On 10/24/07, Greg Smith <[EMAIL PROTECTED]> wrote: > 1) Make a converted copy of the existing CVS repository > 2) Keep the mirrored repo up to date with new commits > 3) Provide working guidelines so that developers can use the new VCS to > build local patches and improve their productivity > 4) Get enough developers using the new system that it becomes a popular > way to increase visibility on work in progress patches > 5) Reach a critical mass of developers showing improved productivity on > the new system to sway the core toward that particular VCS > 6) Convert the main repository to the new VCS > > Git has reached (2) already. I started documenting a process for using > Subversion, it would only take a little more work on > http://developer.postgresql.org/index.php/Working_with_CVS and that would > hit (3). I personally don't think there's enough potential for gain > converting to SVN to make it worth the trouble, which is why I haven't > bothered doing more there.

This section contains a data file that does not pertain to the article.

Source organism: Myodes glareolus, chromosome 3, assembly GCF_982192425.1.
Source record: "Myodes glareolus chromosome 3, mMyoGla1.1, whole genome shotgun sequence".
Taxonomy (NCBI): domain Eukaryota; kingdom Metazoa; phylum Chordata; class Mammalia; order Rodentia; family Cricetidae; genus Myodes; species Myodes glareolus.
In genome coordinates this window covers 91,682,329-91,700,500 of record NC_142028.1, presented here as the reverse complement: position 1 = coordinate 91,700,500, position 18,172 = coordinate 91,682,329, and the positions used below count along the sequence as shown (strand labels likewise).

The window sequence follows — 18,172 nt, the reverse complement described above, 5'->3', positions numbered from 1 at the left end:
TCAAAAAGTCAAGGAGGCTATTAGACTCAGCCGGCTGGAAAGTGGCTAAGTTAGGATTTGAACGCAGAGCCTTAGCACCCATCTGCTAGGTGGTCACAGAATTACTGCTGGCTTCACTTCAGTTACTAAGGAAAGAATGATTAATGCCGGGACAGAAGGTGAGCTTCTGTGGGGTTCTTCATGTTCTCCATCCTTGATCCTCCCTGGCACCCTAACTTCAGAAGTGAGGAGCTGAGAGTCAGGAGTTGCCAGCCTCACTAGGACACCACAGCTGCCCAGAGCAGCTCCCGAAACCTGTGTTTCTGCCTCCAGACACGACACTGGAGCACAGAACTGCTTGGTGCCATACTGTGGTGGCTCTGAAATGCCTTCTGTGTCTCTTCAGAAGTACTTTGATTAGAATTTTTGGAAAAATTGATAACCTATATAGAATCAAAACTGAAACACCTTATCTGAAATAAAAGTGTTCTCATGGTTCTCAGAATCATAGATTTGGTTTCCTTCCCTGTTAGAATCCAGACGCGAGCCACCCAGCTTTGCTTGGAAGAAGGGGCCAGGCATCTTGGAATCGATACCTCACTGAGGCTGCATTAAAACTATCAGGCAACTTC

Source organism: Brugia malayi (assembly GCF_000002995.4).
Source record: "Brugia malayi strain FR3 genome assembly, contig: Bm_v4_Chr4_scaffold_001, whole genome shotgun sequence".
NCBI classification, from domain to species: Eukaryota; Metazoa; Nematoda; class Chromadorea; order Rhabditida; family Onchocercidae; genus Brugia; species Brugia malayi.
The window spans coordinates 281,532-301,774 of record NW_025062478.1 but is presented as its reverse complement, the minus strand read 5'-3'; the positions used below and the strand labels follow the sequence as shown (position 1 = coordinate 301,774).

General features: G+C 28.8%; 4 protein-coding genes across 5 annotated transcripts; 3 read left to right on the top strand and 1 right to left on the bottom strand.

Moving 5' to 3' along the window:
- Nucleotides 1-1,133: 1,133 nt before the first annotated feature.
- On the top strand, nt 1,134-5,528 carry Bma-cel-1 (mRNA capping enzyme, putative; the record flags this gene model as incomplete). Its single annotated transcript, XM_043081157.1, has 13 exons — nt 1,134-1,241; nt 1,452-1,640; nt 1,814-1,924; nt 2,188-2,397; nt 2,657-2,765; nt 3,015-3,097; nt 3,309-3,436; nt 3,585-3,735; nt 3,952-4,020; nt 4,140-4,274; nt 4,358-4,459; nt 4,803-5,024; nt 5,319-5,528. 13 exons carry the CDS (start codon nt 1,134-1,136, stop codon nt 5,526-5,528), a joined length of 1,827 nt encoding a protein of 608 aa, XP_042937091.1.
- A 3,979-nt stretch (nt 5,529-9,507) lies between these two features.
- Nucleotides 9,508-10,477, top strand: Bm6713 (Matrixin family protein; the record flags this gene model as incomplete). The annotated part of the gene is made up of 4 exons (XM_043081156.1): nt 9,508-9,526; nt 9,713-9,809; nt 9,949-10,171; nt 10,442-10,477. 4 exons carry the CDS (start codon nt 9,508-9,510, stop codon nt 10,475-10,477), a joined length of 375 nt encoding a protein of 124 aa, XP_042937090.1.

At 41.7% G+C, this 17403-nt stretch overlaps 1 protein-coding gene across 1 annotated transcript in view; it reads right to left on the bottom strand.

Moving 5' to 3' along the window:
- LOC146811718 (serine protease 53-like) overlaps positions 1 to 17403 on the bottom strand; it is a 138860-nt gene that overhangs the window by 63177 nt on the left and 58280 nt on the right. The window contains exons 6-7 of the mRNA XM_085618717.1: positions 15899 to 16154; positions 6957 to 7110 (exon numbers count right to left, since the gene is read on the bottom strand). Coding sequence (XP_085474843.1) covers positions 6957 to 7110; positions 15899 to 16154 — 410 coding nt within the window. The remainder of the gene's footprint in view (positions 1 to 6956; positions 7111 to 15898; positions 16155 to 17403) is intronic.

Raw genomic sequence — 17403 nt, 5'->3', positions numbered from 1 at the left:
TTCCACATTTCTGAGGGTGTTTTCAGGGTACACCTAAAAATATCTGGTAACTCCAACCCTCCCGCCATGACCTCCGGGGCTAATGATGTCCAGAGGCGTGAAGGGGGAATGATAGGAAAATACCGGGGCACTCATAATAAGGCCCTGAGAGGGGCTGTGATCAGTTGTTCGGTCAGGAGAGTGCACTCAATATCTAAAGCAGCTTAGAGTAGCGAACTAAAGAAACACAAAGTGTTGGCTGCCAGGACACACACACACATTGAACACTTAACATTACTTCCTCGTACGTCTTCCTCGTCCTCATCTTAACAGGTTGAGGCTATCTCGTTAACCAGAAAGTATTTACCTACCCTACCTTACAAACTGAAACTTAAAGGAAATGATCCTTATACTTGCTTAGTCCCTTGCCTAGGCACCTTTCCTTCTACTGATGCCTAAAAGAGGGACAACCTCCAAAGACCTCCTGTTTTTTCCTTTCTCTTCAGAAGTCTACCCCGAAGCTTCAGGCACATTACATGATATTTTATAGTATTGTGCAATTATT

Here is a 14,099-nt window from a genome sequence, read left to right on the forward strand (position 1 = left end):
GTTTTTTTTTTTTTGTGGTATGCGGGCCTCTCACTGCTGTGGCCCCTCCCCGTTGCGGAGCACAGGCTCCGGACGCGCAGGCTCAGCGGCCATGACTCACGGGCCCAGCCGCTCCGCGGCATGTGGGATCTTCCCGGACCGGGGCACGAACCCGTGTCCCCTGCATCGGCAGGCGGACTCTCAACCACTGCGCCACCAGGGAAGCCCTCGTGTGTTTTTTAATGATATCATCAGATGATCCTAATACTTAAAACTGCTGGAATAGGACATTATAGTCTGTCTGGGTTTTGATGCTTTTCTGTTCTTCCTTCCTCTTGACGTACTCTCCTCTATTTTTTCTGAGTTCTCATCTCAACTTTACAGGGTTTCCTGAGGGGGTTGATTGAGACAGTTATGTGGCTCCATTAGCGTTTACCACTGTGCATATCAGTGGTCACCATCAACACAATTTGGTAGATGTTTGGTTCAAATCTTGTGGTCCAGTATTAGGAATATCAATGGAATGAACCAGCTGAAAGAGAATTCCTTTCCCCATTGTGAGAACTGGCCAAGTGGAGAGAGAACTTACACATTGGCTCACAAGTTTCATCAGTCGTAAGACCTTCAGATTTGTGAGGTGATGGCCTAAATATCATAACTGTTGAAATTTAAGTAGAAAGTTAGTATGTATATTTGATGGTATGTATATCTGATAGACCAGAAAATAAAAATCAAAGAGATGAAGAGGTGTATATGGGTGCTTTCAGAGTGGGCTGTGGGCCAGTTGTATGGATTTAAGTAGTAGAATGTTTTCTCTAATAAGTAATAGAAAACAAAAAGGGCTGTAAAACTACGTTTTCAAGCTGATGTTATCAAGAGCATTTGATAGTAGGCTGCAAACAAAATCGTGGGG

How up to date is the Git repos? Does it pull individual commits from CVS, or does it resync the whole history periodically? If so, what's the lag? An important part of (2) is that the mirrored repos be sufficiently up to date that using it for your dev work and producing patches doesn't put you significantly behind HEAD. I think the Subversion repos resyncs every six hours, but I'm not sure (strangely there's not a whole lot of information about it on the wiki). To me, six hours seems a little slow. If you hit (3) on Git I for one will gladly start using the Git repository for my dev work. I work on minor upgrades, not the major stuff, so I think the benefits of a distributed system might be slim for me (because I'm not going to be switching across large branches). But I'd be happy to give it a shot. ---------------------------(end of broadcast)--------------------------- TIP 6: explain analyze is your friend